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How to Get Rid of Razor Burn

Updated on August 17, 2011

 

Shaving can cause skin irritation such as razor burn and bumps. Because razor burn can be extremely uncomfortable and unsightly, it's no wonder that people often want to know how to get rid of razor burn fast.

Razor burn is common on recently shaved faces and legs. The razor burn rash can begin to appear within minutes of shaving. The rash may be reddened skin with or without bumps.

The razor burn is often caused by skin irritation from the newly cut hair and razor. If there are bumps, they usually are caused by bacteria that enters the skin through tiny cuts caused by shaving or ingrown hairs.

To get rid of razor burn, the person should stop shaving for at least a few days to allow the skin to heal. The razor burn typically will heal on its own. There are over-the-counter lotions that soothe the skin irritation.

A common razor burn treatment is to use a skin astringent like Proactiv, Clearisil, or Phisoderm twice a day. Some people use a razor burn home remedy of diluted white vinegar which is made with one part vinegar to four parts water.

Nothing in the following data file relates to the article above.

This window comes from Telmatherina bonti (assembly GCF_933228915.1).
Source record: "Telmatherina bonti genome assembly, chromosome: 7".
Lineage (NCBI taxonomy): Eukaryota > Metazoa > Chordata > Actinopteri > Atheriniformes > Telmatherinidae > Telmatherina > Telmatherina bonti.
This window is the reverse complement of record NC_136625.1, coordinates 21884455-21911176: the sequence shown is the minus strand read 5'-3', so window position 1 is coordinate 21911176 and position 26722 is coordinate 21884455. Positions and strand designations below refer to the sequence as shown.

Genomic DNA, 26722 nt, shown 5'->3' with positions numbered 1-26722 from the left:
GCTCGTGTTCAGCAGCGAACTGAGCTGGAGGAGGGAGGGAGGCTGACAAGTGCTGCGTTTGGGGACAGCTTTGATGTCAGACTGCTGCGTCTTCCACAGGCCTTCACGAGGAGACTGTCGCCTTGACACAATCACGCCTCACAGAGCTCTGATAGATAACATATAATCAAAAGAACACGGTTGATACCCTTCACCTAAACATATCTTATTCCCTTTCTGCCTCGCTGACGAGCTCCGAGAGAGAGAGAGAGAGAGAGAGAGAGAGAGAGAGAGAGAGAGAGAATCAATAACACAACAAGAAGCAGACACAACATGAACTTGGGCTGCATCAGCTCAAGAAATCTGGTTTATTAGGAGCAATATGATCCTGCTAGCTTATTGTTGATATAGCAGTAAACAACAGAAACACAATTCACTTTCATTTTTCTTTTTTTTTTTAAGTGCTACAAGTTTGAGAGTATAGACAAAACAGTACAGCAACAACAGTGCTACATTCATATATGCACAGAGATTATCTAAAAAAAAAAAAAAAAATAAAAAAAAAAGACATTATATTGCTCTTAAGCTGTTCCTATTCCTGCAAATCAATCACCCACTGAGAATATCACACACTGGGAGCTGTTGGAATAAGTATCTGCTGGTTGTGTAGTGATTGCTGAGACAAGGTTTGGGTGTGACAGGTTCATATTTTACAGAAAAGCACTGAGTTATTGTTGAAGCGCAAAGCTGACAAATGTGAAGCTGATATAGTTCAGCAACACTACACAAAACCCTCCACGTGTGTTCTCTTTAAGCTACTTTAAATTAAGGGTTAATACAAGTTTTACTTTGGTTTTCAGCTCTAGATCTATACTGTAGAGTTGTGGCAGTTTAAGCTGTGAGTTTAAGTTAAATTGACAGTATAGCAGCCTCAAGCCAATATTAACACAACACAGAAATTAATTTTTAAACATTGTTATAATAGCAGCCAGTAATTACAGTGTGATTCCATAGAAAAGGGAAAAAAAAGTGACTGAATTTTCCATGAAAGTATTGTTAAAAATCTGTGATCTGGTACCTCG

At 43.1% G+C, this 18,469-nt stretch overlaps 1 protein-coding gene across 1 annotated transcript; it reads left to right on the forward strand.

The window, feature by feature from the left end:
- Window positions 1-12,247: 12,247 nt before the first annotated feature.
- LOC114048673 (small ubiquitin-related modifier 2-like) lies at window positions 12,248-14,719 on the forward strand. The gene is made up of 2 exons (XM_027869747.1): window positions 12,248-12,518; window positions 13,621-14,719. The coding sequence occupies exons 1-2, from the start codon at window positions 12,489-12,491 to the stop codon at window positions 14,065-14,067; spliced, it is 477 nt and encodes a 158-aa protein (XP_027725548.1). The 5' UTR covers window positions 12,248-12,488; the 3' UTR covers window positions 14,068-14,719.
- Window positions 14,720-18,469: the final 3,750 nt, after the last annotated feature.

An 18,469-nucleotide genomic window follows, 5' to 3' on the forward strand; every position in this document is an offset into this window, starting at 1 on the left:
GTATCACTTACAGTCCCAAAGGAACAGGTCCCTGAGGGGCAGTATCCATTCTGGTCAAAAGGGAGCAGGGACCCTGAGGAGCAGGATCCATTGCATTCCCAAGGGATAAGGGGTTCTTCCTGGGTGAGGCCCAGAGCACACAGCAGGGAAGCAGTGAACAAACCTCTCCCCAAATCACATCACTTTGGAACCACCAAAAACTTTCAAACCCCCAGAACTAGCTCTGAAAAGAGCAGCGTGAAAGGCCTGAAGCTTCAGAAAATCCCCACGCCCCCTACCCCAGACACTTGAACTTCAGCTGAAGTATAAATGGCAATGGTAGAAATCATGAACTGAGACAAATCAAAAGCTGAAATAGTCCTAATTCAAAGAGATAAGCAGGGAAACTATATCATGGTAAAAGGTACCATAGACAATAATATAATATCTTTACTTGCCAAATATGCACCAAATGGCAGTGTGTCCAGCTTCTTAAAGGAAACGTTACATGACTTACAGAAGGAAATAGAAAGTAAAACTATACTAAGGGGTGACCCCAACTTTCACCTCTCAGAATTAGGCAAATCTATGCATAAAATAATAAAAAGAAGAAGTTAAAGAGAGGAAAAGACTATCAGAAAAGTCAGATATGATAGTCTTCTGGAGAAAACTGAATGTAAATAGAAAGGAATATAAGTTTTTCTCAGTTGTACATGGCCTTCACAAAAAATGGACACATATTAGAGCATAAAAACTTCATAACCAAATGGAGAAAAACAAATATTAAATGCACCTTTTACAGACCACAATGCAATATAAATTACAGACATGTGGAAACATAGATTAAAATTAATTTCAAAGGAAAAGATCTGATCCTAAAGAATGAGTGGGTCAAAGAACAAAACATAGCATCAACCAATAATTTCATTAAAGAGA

Another home remedy for razor burn calls for tea tree oil. Using a cotton ball, the person should wipe the razor burn areas with tea tree oil.

After-shave balm is an alternative to after-shave for men who do not like how after-shave tends to sting. The after-shave balm is designed to be cooling and help prevent skin irritation like razor burn.

Razor burn with bumps could mean that the follicle has been infected by bacteria. Using antibacterial soap on the area can help promote healing. Some people use witch hazel or skin care products containing witch hazel to treat razor bumps.

Hair follicles can become trapped under the skin and cause bumps. Some resources recommend lightly scrubbing the bumpy area with a washcloth and plain, lukewarm water. This removes dead skin cells and can help free the trapped hairs.

If the skin is dry, it may contribute to the development of razor burn and bumps because there often are already tiny cuts or abrasions in dry skin from scratching or minor skin damage from the dryness. Using a hypoallergenic moisturizing cream twice a day can help rehydrate the skin.

To avoid getting razor burn, use a clean, sharp razor for each shave. Also, avoid shaving over the same area more than once and shave in the direction that the hair grows.

If someone is being very careful when shaving and still gets razor burn, it may not be razor burn. The irritation could be an allergic reaction to an ingredient in the shaving cream or aftershave.

For more information about preventing razor burn, please visit the article: Razor Burn or Bumps.

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      Jim 

      6 years ago

      Helped a lot.

    working

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